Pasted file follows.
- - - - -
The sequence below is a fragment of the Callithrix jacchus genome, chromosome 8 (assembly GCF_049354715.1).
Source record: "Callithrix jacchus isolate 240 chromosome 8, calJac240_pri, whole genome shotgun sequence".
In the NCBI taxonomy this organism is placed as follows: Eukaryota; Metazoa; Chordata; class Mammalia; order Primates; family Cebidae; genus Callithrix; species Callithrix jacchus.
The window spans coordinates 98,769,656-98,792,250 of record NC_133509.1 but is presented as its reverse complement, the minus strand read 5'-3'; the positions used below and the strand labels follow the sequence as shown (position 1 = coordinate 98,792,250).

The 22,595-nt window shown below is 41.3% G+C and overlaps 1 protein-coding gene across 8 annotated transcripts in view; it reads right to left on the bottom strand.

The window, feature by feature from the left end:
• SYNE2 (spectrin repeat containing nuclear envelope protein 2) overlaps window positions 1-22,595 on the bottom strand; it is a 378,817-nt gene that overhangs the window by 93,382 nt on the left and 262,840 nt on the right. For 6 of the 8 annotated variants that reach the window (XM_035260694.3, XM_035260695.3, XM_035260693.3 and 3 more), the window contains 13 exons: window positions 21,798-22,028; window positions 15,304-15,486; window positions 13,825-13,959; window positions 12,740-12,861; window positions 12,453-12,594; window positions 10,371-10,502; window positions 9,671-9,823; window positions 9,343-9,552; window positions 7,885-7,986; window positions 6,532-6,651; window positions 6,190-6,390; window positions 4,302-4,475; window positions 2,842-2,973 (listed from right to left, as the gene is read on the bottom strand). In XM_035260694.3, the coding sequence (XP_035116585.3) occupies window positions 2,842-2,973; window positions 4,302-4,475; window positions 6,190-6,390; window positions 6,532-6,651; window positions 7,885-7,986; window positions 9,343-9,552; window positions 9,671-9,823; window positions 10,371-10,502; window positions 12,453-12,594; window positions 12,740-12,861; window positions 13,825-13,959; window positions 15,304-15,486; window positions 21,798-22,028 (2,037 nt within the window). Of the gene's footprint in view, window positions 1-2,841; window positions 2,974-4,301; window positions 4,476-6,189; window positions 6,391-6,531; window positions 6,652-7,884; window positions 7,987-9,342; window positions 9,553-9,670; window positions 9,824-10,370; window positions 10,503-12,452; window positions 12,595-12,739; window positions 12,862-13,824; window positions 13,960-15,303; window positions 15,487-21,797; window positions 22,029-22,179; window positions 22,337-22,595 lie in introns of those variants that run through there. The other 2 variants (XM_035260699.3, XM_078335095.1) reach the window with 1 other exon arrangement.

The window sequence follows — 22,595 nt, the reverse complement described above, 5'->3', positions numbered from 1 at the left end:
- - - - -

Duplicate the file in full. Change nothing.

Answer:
The sequence below is a fragment of the Callithrix jacchus genome, chromosome 8 (assembly GCF_049354715.1).
Source record: "Callithrix jacchus isolate 240 chromosome 8, calJac240_pri, whole genome shotgun sequence".
In the NCBI taxonomy this organism is placed as follows: Eukaryota; Metazoa; Chordata; class Mammalia; order Primates; family Cebidae; genus Callithrix; species Callithrix jacchus.
The window spans coordinates 98,769,656-98,792,250 of record NC_133509.1 but is presented as its reverse complement, the minus strand read 5'-3'; the positions used below and the strand labels follow the sequence as shown (position 1 = coordinate 98,792,250).

The 22,595-nt window shown below is 41.3% G+C and overlaps 1 protein-coding gene across 8 annotated transcripts in view; it reads right to left on the bottom strand.

The window, feature by feature from the left end:
• SYNE2 (spectrin repeat containing nuclear envelope protein 2) overlaps window positions 1-22,595 on the bottom strand; it is a 378,817-nt gene that overhangs the window by 93,382 nt on the left and 262,840 nt on the right. For 6 of the 8 annotated variants that reach the window (XM_035260694.3, XM_035260695.3, XM_035260693.3 and 3 more), the window contains 13 exons: window positions 21,798-22,028; window positions 15,304-15,486; window positions 13,825-13,959; window positions 12,740-12,861; window positions 12,453-12,594; window positions 10,371-10,502; window positions 9,671-9,823; window positions 9,343-9,552; window positions 7,885-7,986; window positions 6,532-6,651; window positions 6,190-6,390; window positions 4,302-4,475; window positions 2,842-2,973 (listed from right to left, as the gene is read on the bottom strand). In XM_035260694.3, the coding sequence (XP_035116585.3) occupies window positions 2,842-2,973; window positions 4,302-4,475; window positions 6,190-6,390; window positions 6,532-6,651; window positions 7,885-7,986; window positions 9,343-9,552; window positions 9,671-9,823; window positions 10,371-10,502; window positions 12,453-12,594; window positions 12,740-12,861; window positions 13,825-13,959; window positions 15,304-15,486; window positions 21,798-22,028 (2,037 nt within the window). Of the gene's footprint in view, window positions 1-2,841; window positions 2,974-4,301; window positions 4,476-6,189; window positions 6,391-6,531; window positions 6,652-7,884; window positions 7,987-9,342; window positions 9,553-9,670; window positions 9,824-10,370; window positions 10,503-12,452; window positions 12,595-12,739; window positions 12,862-13,824; window positions 13,960-15,303; window positions 15,487-21,797; window positions 22,029-22,179; window positions 22,337-22,595 lie in introns of those variants that run through there. The other 2 variants (XM_035260699.3, XM_078335095.1) reach the window with 1 other exon arrangement.

The window sequence follows — 22,595 nt, the reverse complement described above, 5'->3', positions numbered from 1 at the left end: